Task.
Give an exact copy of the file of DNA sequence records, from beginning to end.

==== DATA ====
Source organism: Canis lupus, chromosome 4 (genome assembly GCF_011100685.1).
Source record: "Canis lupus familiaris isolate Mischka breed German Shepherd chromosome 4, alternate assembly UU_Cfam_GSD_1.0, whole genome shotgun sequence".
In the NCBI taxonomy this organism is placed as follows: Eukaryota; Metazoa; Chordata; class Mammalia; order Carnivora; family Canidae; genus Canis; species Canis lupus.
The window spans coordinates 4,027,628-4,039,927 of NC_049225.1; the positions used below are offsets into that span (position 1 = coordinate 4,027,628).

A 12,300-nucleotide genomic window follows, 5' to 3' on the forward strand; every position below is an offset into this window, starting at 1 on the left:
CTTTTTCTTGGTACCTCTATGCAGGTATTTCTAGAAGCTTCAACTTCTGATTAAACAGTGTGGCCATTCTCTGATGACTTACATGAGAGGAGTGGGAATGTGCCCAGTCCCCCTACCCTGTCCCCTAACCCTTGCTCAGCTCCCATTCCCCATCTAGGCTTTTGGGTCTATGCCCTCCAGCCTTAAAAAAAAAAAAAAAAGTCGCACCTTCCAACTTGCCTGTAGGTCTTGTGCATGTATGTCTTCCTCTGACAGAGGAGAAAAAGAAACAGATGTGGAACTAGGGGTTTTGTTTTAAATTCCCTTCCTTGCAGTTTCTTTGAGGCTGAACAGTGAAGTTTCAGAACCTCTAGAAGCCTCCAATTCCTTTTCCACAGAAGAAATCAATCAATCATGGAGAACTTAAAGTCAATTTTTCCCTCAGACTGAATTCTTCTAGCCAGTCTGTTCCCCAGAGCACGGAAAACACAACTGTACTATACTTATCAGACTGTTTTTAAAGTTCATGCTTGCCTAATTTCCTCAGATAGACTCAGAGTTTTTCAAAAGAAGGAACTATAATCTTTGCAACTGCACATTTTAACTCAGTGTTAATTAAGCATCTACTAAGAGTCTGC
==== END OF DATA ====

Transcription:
Source organism: Canis lupus, chromosome 4 (genome assembly GCF_011100685.1).
Source record: "Canis lupus familiaris isolate Mischka breed German Shepherd chromosome 4, alternate assembly UU_Cfam_GSD_1.0, whole genome shotgun sequence".
In the NCBI taxonomy this organism is placed as follows: Eukaryota; Metazoa; Chordata; class Mammalia; order Carnivora; family Canidae; genus Canis; species Canis lupus.
The window spans coordinates 4,027,628-4,039,927 of NC_049225.1; the positions used below are offsets into that span (position 1 = coordinate 4,027,628).

A 12,300-nucleotide genomic window follows, 5' to 3' on the forward strand; every position below is an offset into this window, starting at 1 on the left:
CTTTTTCTTGGTACCTCTATGCAGGTATTTCTAGAAGCTTCAACTTCTGATTAAACAGTGTGGCCATTCTCTGATGACTTACATGAGAGGAGTGGGAATGTGCCCAGTCCCCCTACCCTGTCCCCTAACCCTTGCTCAGCTCCCATTCCCCATCTAGGCTTTTGGGTCTATGCCCTCCAGCCTTAAAAAAAAAAAAAAAAGTCGCACCTTCCAACTTGCCTGTAGGTCTTGTGCATGTATGTCTTCCTCTGACAGAGGAGAAAAAGAAACAGATGTGGAACTAGGGGTTTTGTTTTAAATTCCCTTCCTTGCAGTTTCTTTGAGGCTGAACAGTGAAGTTTCAGAACCTCTAGAAGCCTCCAATTCCTTTTCCACAGAAGAAATCAATCAATCATGGAGAACTTAAAGTCAATTTTTCCCTCAGACTGAATTCTTCTAGCCAGTCTGTTCCCCAGAGCACGGAAAACACAACTGTACTATACTTATCAGACTGTTTTTAAAGTTCATGCTTGCCTAATTTCCTCAGATAGACTCAGAGTTTTTCAAAAGAAGGAACTATAATCTTTGCAACTGCACATTTTAACTCAGTGTTAATTAAGCATCTACTAAGAGTCTGC